Bird Feeder Location

Location, Location, Location! There are a few key points to consider when deciding where to put your feeder. It's not as simple as hanging it from the nearest tree: You want to think about things like avoiding competition and accommodating various feeding styles and preferences. You also want to think of possible hazards to the birds, such as window collisions, prowling cats, and thieving squirrels. Follow these tips to provide an ideal environment in your backyard.
Locate feeders at different levels. Sparrows, juncos, and towhees usually feed on the ground, while finches and cardinals feed in shrubs, and chickadees, titmice, and woodpeckers feed in trees. To avoid crowding and attract the greatest variety of species, provide table-like feeders for ground feeding birds, hopper or tube feeders for shrub and treetop feeders, and suet feeders well off the ground for woodpeckers, nuthatches, and chickadees.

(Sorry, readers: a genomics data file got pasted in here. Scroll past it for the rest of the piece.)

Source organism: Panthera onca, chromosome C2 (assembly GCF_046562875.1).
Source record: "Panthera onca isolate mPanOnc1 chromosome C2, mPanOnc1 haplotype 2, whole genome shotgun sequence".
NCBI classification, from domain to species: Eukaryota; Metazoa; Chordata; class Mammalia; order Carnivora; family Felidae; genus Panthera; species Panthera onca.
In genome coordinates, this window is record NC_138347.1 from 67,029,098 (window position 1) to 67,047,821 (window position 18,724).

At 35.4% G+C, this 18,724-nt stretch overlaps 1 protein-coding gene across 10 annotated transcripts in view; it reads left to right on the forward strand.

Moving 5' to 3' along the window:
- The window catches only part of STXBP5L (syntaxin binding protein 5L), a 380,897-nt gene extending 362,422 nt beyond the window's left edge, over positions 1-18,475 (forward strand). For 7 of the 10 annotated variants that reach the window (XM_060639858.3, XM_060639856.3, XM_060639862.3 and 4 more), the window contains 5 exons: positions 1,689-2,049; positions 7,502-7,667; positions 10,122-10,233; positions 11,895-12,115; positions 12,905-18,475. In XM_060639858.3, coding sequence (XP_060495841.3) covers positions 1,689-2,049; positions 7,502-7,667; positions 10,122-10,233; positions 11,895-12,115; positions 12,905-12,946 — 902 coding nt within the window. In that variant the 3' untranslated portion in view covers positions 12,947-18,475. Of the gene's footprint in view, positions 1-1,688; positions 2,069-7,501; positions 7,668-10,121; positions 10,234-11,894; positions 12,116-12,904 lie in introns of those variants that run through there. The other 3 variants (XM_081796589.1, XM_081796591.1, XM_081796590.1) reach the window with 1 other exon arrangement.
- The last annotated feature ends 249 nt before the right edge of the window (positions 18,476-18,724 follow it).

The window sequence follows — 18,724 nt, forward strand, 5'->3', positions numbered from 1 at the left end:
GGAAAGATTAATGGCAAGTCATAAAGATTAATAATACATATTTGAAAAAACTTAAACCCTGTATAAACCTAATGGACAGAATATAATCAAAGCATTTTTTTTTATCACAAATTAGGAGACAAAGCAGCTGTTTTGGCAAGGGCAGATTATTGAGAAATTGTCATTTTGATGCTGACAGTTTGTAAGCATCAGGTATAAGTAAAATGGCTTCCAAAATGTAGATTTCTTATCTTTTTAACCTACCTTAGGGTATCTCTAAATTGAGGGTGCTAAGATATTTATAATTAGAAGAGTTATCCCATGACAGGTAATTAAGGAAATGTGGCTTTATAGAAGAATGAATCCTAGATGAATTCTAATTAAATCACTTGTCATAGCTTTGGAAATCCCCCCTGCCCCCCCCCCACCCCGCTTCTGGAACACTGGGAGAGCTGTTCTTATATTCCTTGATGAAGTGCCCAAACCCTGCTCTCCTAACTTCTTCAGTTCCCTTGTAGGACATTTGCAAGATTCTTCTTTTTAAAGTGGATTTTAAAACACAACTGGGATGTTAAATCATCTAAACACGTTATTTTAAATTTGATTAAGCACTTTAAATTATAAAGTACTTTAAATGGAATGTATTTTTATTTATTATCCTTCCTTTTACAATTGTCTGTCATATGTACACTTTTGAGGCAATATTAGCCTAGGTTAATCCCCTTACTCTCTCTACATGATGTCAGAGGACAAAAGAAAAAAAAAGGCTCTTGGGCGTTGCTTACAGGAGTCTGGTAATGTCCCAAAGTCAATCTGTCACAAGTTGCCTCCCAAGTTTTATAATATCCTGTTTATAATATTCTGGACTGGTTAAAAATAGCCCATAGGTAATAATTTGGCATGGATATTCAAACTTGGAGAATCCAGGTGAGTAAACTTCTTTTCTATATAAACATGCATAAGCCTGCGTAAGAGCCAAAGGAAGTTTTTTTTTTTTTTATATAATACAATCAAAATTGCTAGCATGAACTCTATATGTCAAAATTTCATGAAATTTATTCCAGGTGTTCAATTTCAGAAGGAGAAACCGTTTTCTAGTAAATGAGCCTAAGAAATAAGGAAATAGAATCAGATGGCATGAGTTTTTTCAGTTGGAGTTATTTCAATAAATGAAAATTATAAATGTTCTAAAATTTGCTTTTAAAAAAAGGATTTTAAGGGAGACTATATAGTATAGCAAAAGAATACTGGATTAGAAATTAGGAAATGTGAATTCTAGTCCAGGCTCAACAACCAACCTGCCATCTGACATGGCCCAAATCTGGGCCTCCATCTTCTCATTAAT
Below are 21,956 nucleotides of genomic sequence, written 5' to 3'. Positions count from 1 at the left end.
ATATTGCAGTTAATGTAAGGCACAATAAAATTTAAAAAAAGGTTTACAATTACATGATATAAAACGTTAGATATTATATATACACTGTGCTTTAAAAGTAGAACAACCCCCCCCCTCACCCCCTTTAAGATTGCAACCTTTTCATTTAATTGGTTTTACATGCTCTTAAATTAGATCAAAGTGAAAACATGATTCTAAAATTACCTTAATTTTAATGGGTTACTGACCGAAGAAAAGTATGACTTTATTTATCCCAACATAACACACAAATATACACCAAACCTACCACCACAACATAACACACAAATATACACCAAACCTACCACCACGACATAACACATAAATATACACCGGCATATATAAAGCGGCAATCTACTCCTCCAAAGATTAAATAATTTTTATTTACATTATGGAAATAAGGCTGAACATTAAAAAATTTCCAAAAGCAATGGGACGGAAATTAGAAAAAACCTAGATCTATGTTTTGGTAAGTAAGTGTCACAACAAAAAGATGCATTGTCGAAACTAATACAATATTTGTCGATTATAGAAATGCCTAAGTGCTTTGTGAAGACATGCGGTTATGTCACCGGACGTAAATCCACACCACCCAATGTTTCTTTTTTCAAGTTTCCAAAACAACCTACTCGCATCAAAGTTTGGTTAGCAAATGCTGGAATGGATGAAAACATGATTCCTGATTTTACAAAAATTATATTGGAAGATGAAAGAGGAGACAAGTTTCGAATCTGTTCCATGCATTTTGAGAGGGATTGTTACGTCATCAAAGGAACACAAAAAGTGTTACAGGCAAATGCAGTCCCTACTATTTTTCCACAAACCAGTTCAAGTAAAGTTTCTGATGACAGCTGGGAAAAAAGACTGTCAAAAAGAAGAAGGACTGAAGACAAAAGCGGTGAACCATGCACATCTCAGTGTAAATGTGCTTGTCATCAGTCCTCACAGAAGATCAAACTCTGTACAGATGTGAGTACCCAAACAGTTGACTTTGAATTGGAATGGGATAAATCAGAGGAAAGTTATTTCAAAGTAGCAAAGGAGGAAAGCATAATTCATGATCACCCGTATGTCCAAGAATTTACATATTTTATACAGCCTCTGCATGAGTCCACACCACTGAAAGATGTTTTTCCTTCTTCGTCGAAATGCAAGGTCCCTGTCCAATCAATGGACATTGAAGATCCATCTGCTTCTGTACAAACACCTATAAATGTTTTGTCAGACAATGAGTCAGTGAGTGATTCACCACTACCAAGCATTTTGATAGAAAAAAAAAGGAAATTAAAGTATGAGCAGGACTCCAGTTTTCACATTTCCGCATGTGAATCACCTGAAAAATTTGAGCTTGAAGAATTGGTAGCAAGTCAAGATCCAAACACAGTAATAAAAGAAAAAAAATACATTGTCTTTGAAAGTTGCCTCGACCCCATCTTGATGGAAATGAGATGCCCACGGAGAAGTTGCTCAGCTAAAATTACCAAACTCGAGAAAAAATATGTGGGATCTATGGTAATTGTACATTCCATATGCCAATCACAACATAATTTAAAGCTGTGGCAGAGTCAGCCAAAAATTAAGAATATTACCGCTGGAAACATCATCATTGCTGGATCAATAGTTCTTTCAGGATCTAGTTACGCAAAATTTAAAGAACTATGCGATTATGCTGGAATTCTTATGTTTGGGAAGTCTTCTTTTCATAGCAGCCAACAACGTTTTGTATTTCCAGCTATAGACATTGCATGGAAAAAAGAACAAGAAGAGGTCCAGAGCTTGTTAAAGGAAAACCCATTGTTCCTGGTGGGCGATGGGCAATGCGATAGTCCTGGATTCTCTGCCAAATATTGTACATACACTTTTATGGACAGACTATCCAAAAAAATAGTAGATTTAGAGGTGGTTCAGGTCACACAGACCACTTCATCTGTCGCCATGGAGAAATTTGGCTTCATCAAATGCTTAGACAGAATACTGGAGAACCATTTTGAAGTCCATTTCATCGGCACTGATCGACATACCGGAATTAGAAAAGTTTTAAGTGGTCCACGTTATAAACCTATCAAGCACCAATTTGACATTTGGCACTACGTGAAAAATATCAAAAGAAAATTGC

Protect birds from window collisions. In the United States, approximately 1 billion birds die from flying into windows each year. Protect birds from collisions by placing feeders within three feet of windows, if possible. Mobiles and opaque decorations hanging outside windows help to prevent bird strikes, or attach fruit tree netting outside windows to deflect birds from the glass.

Keep cats indoors. The location of your feline friends is important, too. Cats kill hundreds of millions of birds annually in the United States, often pouncing on ground-feeding birds and those dazed by window collisions. Responsible and caring cat owners keep their cats indoors, where they are also safer from traffic, disease, and fights with other animals. Outdoor cats are especially dangerous to birds in the spring when fledglings are on the ground. Bells on cat collars are usually ineffective for deterring predation.


Credits to National Audubon Society